In the years since 2004, the City of Vancouver has allowed the PNE, the major tenant on the site, to have interim control of all decision-making for the Hastings Park land (i.e. this control was supposed to be temporary). This tenant has a corporate Board, that currently makes all of the decisions about Hastings Park, behind closed doors. They have prominently displayed a large billboard at the park entrance, which only promotes their large-scale commercial events and does not promote any other community-based uses or green spaces in the park. With the permanent installation of the large amusement park Playland, the presence of the PNE in the park has taken on a much more permanent appearance. Many people have the impression that the PNE and Playland own this land, and that it is private land. However, Hastings Park is public land, and the PNE is a tenant, and not the owner, of the land.
Following approval of the Master Plan in December 2010, the City of Vancouver indicated plans to undertake a governance review for Hastings Park, to potentially create a new model of governance. The Friends of Hastings Park has always believed that any new model of governance should have a central role for the Parks Board, so that the community and public accountability, not commercial profit-making, is the mandate of activities that are programmed in the park.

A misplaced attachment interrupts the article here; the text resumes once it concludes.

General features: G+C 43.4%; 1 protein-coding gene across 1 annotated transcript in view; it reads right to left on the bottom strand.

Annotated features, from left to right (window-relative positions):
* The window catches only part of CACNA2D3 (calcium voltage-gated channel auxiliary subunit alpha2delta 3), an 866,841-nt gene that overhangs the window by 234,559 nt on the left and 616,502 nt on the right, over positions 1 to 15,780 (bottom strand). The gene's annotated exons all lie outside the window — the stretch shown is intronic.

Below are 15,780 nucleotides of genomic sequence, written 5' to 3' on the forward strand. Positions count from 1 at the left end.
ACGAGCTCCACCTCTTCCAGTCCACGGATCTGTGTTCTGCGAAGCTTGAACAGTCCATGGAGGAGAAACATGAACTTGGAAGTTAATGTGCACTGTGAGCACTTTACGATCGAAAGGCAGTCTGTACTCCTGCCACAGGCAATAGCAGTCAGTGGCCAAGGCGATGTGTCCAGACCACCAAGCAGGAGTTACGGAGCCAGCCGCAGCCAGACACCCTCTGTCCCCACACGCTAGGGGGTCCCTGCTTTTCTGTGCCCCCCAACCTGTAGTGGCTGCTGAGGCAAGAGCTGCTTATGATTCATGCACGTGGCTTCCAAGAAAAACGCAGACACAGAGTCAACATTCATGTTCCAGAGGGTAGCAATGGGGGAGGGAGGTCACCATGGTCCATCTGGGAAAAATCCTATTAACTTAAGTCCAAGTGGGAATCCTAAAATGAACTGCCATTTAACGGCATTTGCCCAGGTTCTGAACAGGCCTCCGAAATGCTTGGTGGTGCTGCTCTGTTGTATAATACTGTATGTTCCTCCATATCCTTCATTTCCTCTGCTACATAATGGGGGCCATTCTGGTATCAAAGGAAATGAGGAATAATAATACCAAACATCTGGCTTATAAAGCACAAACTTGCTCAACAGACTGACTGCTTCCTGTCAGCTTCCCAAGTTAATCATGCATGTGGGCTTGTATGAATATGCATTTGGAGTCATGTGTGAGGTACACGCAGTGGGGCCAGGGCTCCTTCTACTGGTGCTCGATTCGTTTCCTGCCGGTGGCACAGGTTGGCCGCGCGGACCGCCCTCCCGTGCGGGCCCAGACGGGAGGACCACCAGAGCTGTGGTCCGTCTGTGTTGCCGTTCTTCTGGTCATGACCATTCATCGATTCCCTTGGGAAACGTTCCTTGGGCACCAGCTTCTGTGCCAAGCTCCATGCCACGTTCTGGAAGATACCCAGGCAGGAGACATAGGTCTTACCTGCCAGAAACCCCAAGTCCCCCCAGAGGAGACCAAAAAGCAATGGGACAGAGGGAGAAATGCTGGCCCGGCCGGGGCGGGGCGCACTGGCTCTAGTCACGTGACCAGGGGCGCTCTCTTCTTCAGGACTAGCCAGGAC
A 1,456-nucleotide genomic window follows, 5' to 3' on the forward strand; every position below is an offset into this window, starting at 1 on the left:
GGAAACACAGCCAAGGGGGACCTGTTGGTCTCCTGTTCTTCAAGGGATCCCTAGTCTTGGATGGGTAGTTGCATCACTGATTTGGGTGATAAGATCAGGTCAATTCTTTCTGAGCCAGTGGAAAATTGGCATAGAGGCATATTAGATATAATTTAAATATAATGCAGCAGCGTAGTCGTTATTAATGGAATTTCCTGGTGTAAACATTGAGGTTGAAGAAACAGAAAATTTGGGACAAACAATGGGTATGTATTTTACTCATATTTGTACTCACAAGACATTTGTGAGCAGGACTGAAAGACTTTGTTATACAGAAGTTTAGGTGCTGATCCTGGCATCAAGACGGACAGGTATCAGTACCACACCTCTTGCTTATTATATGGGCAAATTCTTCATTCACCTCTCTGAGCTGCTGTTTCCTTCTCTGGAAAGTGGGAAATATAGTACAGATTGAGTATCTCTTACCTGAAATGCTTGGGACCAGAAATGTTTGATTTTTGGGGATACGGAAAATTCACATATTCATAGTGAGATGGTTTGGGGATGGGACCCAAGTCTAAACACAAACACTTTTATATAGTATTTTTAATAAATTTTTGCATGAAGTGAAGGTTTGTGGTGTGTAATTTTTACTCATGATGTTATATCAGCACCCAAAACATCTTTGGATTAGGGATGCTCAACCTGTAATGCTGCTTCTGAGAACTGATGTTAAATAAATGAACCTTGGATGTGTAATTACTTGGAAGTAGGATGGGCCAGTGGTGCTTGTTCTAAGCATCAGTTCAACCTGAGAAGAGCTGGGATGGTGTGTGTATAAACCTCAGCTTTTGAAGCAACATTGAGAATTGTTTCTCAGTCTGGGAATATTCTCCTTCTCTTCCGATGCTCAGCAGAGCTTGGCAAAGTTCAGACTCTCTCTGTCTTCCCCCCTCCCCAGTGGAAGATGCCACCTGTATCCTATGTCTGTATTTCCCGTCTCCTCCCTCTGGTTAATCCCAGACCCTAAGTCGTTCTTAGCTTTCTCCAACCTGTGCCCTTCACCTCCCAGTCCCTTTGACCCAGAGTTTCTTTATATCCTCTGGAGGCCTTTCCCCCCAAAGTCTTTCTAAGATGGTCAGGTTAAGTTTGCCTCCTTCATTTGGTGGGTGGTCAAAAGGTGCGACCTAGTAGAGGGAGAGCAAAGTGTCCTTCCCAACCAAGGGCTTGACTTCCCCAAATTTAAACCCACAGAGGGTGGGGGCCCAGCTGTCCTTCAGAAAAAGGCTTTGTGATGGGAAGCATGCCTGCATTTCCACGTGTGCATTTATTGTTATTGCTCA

Very little happened with this issue until late 2012, and a number of Open Houses were set by the City to occur in March and April 2013. The Friends of Hastings Park responded by attending in numbers at the Open Houses, and also holding its own Public Meeting to compile community input (details can be found here).
Most of the options the City presented, leading up to its ultimate decision, favoured continuance of PNE control of the Hastings Park site (i.e., status quo). The Friends of Hastings Park submitted this Community Input Statement to the City’s final Open House on May 2, 2013.
Sadly, despite support from the Park Board and broad residential support for Park Board governance, City Council officially made its final decision on August 1, 2013, to allow the PNE board (with some revisions) to continue as permanent governor of Hastings Park.
In the latest of disappointing developments surrounding the issue of Hastings Park governance, on June 10, 2015, the City’s Standing Committee on Finance and Services officially voted to remove Park Board representation from the PNE Board. The PNE Board oversees the operation of the entire Hastings Park site (excepting Empire Field at the east end of the Park). This leaves a single elected official (Coun. Raymond Louie at the time of this writing) as the only “community” voice who can give input to the oversight of Vancouver’s second largest park, with no Park Board input anymore.
A video clip of that portion of the meeting can be viewed here:
Despite unanimous opposition from elected Park Board Commissioners themselves, and a close vote among Councillors (5 to 4), the formal restructuring of the PNE Board removes the Park Board seat, and reduces the size of Board overall.
As several speakers pointed out during the June 10th discussion, transparency around the running of Hastings Park will most certainly decrease as a side effect of this change–rather than increase, as had been promised in earlier adoption of the Hastings Park Master Plan in 2010.
A further disappointing outcome for the Hastings-Sunrise community in regard to the dream of a green Hastings Park.